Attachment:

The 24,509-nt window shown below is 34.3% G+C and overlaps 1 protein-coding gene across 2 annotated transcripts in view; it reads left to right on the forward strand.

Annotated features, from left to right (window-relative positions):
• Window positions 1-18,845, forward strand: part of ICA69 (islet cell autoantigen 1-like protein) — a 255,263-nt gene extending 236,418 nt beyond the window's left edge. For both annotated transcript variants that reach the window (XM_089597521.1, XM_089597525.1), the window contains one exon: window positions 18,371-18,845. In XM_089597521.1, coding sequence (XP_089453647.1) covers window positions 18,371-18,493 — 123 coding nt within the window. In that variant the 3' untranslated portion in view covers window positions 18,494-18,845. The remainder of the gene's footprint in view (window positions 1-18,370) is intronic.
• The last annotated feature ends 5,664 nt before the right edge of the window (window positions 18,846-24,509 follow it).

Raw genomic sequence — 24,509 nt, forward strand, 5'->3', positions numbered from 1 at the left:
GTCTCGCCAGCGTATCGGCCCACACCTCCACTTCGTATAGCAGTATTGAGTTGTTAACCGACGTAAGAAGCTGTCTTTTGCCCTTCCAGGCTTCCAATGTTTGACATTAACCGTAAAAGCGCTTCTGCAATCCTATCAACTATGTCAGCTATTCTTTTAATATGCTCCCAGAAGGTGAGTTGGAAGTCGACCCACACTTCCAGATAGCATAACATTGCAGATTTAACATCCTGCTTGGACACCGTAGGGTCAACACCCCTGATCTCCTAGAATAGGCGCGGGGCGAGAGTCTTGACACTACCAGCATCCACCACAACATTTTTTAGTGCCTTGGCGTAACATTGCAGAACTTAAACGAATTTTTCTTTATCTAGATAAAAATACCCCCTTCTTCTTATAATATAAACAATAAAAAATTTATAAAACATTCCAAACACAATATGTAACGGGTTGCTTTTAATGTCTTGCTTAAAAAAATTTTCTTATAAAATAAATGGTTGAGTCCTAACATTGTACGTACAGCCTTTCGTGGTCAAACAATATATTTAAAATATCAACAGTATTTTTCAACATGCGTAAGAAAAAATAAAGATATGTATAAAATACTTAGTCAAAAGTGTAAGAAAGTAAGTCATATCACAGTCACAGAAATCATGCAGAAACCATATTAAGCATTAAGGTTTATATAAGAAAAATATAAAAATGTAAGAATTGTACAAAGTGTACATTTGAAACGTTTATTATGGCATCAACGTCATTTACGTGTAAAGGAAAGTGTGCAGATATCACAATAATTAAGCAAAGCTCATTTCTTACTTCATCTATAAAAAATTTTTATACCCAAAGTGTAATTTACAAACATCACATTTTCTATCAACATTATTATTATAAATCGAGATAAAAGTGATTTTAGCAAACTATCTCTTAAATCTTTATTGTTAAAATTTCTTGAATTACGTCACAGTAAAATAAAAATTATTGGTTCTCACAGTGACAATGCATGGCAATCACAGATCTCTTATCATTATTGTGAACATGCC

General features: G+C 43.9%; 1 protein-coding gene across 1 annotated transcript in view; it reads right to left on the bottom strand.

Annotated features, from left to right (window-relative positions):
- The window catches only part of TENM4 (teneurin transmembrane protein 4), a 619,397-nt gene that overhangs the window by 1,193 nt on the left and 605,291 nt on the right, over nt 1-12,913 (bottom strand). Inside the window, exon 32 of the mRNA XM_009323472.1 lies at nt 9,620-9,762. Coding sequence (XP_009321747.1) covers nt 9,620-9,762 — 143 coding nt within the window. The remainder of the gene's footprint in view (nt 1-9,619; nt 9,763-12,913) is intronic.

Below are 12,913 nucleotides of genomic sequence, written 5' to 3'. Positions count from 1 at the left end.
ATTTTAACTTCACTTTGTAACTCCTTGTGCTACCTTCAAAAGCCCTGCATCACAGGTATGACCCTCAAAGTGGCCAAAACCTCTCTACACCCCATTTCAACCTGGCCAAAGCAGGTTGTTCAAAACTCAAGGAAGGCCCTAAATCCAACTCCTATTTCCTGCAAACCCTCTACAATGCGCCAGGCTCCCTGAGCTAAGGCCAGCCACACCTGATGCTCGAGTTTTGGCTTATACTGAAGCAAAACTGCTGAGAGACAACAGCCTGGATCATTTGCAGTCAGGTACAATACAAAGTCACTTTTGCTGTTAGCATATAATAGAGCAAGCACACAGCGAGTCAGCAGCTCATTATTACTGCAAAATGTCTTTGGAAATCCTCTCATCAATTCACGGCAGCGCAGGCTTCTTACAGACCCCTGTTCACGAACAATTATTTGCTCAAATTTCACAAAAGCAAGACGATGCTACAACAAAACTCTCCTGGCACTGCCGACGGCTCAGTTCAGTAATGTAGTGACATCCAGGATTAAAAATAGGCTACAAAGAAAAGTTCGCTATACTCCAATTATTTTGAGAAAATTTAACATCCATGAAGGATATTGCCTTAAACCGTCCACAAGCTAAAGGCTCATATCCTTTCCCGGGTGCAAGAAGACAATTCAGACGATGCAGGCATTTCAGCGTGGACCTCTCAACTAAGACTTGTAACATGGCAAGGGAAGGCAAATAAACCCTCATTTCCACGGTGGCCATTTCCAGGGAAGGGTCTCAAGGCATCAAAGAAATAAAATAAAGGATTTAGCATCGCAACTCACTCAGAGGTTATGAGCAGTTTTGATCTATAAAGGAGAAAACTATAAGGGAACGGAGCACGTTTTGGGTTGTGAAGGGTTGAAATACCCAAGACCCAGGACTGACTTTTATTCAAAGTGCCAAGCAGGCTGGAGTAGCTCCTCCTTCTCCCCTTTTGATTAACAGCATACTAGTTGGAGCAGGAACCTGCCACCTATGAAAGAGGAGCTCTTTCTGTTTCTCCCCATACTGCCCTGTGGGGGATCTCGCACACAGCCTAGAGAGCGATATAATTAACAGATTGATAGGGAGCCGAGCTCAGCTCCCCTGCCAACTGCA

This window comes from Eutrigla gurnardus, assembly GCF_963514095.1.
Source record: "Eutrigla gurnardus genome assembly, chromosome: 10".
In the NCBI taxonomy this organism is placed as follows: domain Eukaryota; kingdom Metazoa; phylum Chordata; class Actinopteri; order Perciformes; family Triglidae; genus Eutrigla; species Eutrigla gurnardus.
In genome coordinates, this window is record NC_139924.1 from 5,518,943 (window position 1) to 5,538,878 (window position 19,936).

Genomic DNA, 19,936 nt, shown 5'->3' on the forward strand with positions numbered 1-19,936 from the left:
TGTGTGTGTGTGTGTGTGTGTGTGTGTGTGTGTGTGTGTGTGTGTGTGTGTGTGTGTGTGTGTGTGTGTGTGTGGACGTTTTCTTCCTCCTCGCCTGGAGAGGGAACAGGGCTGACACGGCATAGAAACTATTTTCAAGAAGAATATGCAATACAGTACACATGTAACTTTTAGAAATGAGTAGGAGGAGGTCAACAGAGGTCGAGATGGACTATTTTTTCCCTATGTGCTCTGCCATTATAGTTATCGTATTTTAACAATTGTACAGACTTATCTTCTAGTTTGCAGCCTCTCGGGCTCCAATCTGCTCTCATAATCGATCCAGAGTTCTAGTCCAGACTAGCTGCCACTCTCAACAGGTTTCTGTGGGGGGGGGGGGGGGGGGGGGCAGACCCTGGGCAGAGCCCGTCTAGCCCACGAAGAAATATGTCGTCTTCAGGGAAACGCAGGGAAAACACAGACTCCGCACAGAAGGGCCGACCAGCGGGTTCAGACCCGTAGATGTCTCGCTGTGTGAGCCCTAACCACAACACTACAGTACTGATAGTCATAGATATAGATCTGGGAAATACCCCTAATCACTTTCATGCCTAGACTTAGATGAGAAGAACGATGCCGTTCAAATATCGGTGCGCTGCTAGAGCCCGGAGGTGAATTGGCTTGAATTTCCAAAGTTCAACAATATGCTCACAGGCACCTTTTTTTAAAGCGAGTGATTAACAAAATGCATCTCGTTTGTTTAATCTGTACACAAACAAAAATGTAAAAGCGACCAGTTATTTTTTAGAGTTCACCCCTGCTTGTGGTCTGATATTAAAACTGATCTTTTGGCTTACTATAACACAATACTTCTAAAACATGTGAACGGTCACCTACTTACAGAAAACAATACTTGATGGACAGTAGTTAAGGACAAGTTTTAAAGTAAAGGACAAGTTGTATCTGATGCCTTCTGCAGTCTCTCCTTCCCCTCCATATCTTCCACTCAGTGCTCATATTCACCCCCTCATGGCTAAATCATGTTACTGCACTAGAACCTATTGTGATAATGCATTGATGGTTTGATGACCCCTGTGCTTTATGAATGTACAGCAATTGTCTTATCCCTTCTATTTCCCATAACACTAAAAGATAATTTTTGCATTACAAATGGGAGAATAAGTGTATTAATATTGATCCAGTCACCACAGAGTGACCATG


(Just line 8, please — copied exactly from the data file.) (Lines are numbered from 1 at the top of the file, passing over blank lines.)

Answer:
Annotated features, from left to right (window-relative positions):